March 21st, 2007

Reading to Dragon

Various Things About Books

The mood is due to the book I'm reading right now: "The Book Thief." I'm only about half way through, and it's tearing me to pieces, but it is also SO beautiful. A novel set in Nazi Germany, narrated by Death. I want to read more, but I felt like I needed to take a break. Has anyone else out there read this book yet? If it keeps up like this, I'll be giving it a full 10 stars.

Also, karlamrich: C is upstairs right now reading the first Chet Gecko book. He started it tonight. When I asked him how he likes it so far, he said, "I'm already up to chapter six, and it's getting pretty interesting." (If you'd heard his tone of voice, you would realize that the words themselves are an understatement). :D Thanks for the recommendation - I can tell he's really enjoying it! :) ETA: He's now up to chapter 10, and it's "really getting good!" Now he's telling me something about a mean third-grade gila monster, and how sometimes teenagers can behave "way over the top." I'm letting him stay up WAY past his bedtime reading. I LOVE IT! :D

Okay . . . now, less specific book stuff. Firstly, I now have an RSS feed of all my book reviews (as posted on LibraryThing). Why? Because I CAN. :D And someday, I'm sure I'll get extra geek points on some meme because I'll be able to check off the question asking if I've ever set up my own RSS feed. ;) Still, it's out there, and it would be kinda nifty if at least someone other than me was subscribed. *winkwinknudgenudgesaynomore* So, if you like reading my book reviews, and want to make sure you don't miss any of them, feel free to friend hbdreviews. If you're thinking, "but I can already read them on your journal," BWAH! I only post some of my reviews here. Admittedly, I usually post the ones that I think will be of interest, but who knows? You might be missing something fantastic! *pimppimppimp* Enough about that . . . moving on to the real reason for this post:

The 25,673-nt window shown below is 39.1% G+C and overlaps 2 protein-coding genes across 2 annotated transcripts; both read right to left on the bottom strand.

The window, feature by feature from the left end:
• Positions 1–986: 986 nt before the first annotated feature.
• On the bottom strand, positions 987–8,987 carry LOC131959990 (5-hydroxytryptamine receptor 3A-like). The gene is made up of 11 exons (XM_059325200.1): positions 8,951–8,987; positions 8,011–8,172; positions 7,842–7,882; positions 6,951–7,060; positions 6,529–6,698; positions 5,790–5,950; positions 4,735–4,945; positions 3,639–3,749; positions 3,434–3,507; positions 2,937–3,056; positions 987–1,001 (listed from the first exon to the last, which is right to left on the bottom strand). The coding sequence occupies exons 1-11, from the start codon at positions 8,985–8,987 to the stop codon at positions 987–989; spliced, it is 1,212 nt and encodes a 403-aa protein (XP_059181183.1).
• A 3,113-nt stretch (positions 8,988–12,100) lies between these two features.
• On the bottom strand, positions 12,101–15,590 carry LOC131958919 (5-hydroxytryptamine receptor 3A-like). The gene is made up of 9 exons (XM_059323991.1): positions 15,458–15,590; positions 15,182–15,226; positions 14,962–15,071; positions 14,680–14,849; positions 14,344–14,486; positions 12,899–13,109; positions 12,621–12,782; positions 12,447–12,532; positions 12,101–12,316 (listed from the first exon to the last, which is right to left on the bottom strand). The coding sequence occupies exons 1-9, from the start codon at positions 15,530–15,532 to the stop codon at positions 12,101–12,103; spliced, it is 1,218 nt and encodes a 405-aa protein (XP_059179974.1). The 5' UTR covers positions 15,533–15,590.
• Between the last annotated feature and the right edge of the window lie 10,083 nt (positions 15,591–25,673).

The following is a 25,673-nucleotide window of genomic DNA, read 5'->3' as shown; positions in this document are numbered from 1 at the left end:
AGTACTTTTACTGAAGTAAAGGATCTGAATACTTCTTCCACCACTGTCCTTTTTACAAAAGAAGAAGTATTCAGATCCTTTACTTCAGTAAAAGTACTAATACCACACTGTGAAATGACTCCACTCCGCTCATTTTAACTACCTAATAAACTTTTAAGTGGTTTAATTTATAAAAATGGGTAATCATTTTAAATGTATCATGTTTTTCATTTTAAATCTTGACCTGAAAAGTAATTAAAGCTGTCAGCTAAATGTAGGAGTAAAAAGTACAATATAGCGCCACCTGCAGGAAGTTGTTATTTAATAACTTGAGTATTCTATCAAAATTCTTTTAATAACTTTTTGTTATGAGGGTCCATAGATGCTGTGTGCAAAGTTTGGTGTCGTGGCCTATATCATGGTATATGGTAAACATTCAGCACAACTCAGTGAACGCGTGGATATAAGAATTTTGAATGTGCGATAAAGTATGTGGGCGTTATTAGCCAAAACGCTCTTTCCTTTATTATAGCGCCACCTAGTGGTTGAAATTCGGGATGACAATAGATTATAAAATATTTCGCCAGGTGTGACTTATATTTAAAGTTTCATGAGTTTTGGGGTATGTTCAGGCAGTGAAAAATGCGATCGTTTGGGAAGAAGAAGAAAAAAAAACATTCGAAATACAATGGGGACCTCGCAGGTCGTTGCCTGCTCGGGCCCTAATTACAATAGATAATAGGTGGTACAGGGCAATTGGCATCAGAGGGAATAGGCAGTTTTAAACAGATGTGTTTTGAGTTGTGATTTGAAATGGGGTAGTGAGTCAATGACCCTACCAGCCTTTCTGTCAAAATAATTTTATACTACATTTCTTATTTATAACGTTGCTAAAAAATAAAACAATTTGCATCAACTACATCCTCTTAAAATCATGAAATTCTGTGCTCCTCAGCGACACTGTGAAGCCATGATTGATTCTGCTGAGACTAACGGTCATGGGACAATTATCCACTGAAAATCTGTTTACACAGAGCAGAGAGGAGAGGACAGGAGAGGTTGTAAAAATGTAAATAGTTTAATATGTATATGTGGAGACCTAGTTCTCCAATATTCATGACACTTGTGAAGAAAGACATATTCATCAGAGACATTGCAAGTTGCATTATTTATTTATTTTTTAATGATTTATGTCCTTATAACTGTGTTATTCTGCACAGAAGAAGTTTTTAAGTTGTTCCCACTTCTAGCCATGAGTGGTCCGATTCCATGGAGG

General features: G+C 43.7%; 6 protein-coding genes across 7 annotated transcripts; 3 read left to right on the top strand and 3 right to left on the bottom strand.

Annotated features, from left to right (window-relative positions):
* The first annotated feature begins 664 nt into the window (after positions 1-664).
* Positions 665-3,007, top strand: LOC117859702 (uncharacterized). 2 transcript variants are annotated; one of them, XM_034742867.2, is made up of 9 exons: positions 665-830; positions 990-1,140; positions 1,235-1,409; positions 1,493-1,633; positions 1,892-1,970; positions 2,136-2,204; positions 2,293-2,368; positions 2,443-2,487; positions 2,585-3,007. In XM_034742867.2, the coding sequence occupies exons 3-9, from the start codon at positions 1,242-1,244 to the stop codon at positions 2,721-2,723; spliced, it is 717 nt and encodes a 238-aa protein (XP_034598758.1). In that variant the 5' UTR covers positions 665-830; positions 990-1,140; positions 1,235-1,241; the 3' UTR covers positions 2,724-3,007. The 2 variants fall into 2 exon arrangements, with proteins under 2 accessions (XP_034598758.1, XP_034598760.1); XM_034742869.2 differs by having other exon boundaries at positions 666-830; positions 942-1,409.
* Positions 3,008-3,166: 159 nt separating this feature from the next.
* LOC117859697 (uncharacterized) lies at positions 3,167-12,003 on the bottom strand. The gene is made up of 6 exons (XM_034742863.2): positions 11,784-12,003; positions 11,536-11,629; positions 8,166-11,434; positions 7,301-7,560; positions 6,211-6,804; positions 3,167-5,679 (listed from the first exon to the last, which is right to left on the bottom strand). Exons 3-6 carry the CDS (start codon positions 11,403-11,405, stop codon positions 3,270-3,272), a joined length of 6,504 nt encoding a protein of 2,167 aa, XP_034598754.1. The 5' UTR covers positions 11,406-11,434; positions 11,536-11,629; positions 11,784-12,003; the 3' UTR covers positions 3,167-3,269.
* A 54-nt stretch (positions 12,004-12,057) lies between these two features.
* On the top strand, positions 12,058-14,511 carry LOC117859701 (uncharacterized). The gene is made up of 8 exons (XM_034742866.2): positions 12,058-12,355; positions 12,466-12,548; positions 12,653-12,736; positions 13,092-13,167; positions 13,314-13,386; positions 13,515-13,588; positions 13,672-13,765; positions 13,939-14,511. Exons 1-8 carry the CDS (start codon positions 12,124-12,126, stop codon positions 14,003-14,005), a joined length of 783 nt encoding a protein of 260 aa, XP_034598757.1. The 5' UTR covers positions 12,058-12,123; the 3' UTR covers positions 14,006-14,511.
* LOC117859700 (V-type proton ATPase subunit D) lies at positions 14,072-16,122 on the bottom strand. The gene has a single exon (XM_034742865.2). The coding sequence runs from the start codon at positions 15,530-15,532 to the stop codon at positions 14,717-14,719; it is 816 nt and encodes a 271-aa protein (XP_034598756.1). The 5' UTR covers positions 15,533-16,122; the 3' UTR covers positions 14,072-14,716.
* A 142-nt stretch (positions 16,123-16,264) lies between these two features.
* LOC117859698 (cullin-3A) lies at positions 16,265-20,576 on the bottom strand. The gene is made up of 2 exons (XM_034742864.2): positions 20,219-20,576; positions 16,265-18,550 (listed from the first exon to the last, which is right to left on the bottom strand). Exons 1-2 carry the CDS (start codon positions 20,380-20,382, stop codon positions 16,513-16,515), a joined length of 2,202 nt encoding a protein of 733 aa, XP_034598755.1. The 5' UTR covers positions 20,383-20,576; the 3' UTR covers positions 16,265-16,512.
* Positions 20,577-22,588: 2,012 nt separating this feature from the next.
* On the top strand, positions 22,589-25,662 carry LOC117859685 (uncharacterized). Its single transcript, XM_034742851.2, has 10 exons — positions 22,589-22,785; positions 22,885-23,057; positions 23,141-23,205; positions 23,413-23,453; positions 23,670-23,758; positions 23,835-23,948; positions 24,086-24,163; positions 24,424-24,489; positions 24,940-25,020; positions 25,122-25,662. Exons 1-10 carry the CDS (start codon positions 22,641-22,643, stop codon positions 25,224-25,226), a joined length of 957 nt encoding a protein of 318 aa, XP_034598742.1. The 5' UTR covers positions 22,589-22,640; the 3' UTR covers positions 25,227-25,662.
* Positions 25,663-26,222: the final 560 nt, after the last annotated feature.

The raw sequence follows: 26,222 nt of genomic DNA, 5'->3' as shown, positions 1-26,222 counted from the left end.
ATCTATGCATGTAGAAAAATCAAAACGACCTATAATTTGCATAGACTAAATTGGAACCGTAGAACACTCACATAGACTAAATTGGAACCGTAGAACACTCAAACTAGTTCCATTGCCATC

A couple of weeks ago, I saw that someone was doing a book reading challenge called Books Across Borders (or something similar), the idea being to read a certain number of books which pertain to places other than the places you usually read about. Both books that are set in far-away places (unless that's all you read about, in which case, I guess you'd look for books set close to home), and books which were originally written in other languages, and translated (or not, depending on your language skills) into English.

Well, I don't feel like formally doing another challenge this year, but I thought it would be kind of a cool idea to see just "where" I've done my reading. So, I put together a couple of nifty maps. The first, a map of all the countries I can remember "visiting" in novels I've read; the second, a similar map of U.S. states. (In both cases, I only counted fiction. I'm sure I could add a few places if I included non-fiction; maybe I'll do that later). I've also got lists of representative books from each place (titles are italicized if the book was written in a language other than English). Here they are: